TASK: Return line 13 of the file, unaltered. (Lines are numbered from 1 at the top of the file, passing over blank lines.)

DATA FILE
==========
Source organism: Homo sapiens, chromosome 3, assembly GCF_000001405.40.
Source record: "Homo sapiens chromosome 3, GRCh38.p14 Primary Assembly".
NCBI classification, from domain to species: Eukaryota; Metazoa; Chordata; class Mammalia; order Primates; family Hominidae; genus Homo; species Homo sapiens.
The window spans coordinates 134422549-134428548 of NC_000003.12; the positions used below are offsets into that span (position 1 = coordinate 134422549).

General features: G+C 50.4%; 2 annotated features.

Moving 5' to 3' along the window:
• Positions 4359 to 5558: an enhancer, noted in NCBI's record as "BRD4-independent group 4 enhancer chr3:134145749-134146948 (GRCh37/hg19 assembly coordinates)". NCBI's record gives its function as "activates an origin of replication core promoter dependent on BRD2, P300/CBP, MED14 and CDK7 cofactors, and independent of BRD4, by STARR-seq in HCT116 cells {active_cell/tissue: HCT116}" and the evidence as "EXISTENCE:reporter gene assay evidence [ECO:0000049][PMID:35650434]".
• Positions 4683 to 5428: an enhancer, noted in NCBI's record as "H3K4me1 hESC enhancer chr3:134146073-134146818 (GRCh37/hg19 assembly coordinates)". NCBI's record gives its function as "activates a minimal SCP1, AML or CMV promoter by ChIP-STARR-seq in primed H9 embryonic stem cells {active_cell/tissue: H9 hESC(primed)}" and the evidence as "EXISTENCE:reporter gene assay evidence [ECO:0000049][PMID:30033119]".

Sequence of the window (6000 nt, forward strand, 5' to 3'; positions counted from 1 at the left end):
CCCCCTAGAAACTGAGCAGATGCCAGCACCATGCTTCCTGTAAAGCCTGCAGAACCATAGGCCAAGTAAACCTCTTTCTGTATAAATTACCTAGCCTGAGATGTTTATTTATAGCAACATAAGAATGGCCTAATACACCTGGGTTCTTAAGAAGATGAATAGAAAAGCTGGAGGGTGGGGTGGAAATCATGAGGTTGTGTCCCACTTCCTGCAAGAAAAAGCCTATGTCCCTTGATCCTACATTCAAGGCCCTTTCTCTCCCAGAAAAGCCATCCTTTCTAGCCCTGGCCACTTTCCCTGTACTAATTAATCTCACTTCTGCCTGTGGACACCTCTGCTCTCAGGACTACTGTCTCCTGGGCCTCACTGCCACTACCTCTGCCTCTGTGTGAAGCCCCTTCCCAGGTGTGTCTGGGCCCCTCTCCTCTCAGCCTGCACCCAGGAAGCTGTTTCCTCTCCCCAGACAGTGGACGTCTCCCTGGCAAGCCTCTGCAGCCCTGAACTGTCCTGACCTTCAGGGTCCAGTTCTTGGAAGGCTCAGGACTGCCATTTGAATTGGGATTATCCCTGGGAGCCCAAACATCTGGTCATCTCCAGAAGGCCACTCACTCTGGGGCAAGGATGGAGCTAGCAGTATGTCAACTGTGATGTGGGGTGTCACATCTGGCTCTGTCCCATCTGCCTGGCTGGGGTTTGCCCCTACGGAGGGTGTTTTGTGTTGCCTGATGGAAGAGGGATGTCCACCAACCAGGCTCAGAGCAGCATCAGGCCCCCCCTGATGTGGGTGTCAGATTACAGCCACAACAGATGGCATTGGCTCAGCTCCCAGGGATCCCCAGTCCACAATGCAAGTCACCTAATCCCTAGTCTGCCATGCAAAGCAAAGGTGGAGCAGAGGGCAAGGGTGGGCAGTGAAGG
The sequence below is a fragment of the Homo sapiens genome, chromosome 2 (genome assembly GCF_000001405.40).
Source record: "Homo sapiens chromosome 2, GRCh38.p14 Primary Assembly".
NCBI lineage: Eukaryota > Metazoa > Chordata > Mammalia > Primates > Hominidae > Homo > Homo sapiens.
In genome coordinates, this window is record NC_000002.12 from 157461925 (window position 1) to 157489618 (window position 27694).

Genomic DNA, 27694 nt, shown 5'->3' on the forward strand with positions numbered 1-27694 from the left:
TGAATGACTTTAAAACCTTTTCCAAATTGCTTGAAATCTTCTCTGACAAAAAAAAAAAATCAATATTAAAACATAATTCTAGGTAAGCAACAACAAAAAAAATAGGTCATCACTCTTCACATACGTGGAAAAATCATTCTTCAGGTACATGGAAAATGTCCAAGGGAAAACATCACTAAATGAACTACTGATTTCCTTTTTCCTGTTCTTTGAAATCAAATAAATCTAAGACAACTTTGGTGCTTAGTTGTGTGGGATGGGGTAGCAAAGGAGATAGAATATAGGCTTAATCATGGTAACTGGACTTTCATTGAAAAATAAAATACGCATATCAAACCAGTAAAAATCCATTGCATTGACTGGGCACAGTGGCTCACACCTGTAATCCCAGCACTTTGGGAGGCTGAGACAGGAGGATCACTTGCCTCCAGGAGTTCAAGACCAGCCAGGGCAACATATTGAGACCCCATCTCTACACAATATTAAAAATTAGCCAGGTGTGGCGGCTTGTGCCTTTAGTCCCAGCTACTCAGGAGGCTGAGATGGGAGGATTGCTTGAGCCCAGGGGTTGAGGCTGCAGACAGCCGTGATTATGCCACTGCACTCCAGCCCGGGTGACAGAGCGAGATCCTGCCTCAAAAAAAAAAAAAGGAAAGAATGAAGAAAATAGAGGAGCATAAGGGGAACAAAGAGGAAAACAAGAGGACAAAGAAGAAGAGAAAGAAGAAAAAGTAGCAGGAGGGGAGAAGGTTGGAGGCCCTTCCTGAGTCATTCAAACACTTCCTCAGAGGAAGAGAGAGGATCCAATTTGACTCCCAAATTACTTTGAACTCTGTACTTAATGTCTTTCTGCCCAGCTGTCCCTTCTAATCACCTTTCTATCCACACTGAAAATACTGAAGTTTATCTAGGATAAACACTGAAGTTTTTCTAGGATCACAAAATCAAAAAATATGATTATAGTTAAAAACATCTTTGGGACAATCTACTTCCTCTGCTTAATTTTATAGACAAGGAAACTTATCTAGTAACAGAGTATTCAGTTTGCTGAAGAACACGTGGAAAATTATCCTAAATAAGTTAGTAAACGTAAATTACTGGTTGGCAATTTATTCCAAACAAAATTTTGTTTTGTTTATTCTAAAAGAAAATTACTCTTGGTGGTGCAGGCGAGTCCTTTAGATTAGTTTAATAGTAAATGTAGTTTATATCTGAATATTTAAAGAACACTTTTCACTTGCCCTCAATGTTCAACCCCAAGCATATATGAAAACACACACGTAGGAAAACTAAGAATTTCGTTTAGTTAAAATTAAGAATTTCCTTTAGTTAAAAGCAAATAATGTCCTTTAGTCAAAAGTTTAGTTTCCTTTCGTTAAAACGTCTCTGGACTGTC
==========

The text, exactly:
NCBI lineage: Eukaryota > Metazoa > Chordata > Mammalia > Primates > Hominidae > Homo > Homo sapiens.